Though the majority of NRIs appear to support the BJP, there are plenty who were campaigning for the Congress Party’s center-left position, seen as more progressive and opposing Hindutva. Raj Boda, an IT professional who lives in Minnesota, told Fortune that it was Congress party rule which “built the country from scratch” after independence in 1947.

Roy Manthena, part of the leadership of the Indian Overseas Congress (IOC) and specifically a convener for the south Indian state of Telangana, told Fortune that for he and his colleagues it is not just a love of his birthplace but also a way “to give back” to India after spending half his life in the U.S.

Manthena, an Illinois resident, said choosing to support Congress was not a difficult one because he admires the political process in the U.S. and believes that can help improve the lives of all Indians. Congress “is the party which is secular, democratic, inclusive, diverse…this is the party which built the rivers, roads, and bridges of India,” he said.

Diversity and inclusion are particularly important platform issues for Telangana—the southern Indian state’s capital Hyderabad has long been home to many Muslims.

Manthena spoke of Gandhi, the grandson of former Prime Minister Indira Gandhi, as someone “kind and compassionate” who is focused on development, farmers, employment, and women. According to the Center for Monitoring Indian Economy, the country lost as many as 11 million jobs in 2018 alone, the overwhelming majority of which were in rural areas. Women experienced a loss of 9.9 million of the jobs.

Dr. Mohammed Jameel, a physician and Maryland resident and IOC co-convener, told Fortune: “I believe in the Constitution of India…which has solemnly resolved to be sovereign, socialist, secular, democratic republic. So, the word secular is under threat” as the BJP comes into another five years of power.

Jameel said he sees his role as “an activist…trying to educate the masses back home” on what secularism and “having value for human dignity while developing economically” can look like since they live in countries like the U.S. and Canada. He also said his position as a minority at home and in India also informed his decision to support the Congress party, as he does Democrats in the U.S.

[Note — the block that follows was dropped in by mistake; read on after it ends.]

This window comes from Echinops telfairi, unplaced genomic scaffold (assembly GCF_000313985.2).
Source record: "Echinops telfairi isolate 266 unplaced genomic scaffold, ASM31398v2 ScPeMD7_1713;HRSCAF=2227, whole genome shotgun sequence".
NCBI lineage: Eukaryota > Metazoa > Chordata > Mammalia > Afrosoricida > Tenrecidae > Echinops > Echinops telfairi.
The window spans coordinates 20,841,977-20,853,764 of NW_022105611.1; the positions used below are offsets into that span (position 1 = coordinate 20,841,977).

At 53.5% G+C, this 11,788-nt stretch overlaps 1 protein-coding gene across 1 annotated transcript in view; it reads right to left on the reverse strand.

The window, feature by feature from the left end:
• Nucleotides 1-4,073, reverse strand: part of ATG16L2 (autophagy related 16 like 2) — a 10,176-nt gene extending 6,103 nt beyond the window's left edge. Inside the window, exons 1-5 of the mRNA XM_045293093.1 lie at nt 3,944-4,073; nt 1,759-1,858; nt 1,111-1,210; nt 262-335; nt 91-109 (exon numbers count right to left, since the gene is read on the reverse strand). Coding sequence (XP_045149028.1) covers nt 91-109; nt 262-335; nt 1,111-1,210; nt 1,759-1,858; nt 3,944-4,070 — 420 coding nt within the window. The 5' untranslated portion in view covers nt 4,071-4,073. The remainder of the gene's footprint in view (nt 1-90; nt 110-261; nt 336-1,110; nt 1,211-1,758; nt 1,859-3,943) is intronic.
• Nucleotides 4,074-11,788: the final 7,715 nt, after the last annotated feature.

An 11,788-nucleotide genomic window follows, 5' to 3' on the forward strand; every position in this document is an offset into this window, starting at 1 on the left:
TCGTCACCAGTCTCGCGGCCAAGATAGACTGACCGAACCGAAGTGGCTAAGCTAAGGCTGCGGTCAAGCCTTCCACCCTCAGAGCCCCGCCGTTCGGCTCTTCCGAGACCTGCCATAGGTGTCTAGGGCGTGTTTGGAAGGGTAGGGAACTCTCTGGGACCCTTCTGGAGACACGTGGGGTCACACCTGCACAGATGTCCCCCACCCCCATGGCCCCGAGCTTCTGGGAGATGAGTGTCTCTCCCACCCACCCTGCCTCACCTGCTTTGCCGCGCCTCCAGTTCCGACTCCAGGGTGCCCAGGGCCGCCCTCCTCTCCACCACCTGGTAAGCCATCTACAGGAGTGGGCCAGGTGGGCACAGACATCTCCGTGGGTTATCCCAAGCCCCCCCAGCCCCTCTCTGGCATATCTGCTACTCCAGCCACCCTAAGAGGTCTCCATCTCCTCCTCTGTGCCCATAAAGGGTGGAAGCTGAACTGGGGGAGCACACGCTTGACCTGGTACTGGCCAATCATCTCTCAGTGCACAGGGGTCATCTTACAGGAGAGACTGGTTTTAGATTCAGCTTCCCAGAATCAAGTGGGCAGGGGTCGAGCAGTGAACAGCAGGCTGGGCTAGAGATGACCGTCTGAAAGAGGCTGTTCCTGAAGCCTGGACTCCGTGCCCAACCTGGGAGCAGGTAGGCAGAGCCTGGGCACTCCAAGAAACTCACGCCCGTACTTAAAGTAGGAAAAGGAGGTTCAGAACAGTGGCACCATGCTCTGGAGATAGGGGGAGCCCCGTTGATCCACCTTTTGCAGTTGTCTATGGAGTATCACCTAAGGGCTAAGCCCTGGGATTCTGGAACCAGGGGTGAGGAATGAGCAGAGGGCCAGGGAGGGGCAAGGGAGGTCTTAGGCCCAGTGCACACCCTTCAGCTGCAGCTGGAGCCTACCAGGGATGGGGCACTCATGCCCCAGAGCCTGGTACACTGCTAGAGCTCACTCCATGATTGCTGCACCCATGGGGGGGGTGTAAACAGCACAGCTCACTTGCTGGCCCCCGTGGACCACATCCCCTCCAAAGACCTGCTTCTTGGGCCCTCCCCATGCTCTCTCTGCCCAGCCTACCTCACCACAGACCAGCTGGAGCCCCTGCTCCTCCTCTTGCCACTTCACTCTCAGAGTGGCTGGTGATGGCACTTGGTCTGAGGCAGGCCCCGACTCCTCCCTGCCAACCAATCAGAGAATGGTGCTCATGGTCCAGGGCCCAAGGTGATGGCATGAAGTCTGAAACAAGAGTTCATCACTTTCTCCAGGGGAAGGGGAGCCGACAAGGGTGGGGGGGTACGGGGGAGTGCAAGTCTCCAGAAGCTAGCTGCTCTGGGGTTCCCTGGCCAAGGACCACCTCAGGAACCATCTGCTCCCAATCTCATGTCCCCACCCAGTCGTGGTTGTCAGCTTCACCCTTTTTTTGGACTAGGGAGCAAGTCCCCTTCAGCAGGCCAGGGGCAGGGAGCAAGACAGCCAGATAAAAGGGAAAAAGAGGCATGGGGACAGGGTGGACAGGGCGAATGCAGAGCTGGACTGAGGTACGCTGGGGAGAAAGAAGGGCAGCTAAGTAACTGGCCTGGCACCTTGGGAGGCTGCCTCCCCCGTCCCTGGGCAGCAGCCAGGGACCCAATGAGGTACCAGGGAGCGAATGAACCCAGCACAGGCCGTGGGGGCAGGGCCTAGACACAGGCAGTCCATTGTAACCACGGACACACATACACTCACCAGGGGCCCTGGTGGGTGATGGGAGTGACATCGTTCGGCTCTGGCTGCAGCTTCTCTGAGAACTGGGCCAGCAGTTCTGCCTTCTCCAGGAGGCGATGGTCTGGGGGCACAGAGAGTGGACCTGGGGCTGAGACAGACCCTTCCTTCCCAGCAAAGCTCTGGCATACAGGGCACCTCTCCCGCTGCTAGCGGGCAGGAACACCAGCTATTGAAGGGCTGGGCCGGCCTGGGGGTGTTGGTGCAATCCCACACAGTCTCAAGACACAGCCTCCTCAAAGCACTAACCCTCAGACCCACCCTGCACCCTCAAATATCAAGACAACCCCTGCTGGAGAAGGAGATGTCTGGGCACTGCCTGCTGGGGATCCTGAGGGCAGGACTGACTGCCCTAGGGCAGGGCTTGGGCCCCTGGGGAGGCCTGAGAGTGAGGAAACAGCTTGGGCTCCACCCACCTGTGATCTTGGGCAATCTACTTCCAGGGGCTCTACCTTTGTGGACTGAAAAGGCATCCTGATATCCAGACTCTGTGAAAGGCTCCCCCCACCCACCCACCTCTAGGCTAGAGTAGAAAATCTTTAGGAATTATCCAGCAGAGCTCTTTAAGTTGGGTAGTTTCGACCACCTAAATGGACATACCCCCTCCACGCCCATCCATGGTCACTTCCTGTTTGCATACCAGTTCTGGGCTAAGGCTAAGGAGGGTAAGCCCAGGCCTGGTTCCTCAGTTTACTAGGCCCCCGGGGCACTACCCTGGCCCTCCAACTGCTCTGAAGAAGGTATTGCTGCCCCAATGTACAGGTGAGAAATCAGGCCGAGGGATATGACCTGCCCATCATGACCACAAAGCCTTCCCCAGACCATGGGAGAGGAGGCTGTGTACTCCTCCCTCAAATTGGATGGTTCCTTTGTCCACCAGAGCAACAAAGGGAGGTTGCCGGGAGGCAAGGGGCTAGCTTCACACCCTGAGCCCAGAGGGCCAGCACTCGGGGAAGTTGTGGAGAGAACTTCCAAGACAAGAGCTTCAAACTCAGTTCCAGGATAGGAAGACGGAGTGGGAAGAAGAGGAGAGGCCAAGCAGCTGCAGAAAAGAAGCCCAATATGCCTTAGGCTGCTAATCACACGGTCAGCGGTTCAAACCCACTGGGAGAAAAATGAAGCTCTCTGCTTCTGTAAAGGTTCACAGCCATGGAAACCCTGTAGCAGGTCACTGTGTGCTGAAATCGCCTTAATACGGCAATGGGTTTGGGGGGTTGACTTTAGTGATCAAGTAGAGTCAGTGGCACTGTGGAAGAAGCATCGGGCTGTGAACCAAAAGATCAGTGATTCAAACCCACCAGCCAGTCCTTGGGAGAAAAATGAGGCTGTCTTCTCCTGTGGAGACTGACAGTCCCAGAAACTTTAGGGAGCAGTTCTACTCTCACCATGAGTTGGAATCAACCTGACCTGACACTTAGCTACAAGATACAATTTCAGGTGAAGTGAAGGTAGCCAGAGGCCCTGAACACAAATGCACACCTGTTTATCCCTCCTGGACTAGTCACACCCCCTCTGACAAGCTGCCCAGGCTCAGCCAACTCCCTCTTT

Unlike the OFBJP, the IOC focuses more on furthering social causes in India rather than holding rallies. Jameel noted: “being social activists we took a very clear stance…don’t send money from America” to political candidates or anyone who could influence voters. Instead all efforts are focused on specific projects concerning water access, education, and women’s empowerment.

Manthena said the group does make some canvassing phone calls to family, friends, and associates back in India, but noted it was more for “sharing knowledge” rather than just campaigning for Congress candidates. “We are creating a bigger impact” beyond just securing votes, he noted. Much of the IOC’s work centers around social media, primarily through Facebook and WhatsApp groups.

One of the issues the IOC works to educate voters about is corruption in the political system and how it can mean voting against their interests though there may be an immediate reward. Manthena pointed to some candidates from other parties—not Congress—in this year’s election buying everything from air conditioners to pieces of silver jewelry to essentially “bribe” potential voters.

Unfortunately the group’s work did not translate at the polls, as Congress only held strong in two states but the IOC, its supporters, and those generally opposed to Modi and the BJP appear to remain undeterred.

In New York’s Washington Square there was a small group of mostly NRIs gathered to show solidarity with those fighting what they deemed the BJP’s Hindu extremism, shouting into a megaphone:

Suchitra Vijayan, a New York-based lawyer and founder of the hybrid research and journalism non-profit Polis Project, was in attendance and told Fortune the Indian diaspora will play a key role over Modi’s next five years in power.

Vijayan said not only does the diaspora help with fundraising—through in-kind contributions or donations to particular causes in India—and have a strong Congressional “political clout” to lobby for his positions, but the majority who support the BJP also see Modi as “ as the man poised to “remake the Indian political universe” after decades of Congress rule.

However, she noted, “there are a growing number of individuals and organizations who are… mobilizing and organizing to counter the politics of hate.” She and others at the rally see “a growing recognition that the fight is going to be fought both in India and in the diaspora communities” against the tide of Islamophobia, homophobia, government corruption, and money in politics.

If the disappointment and general mood was reminiscent of the days following Donald Trump’s victory in November 2016, this small group’s rhetoric and sentiments almost mirror those in the U.S. opposed to Trump in the intervening years; the “resistance” as it were.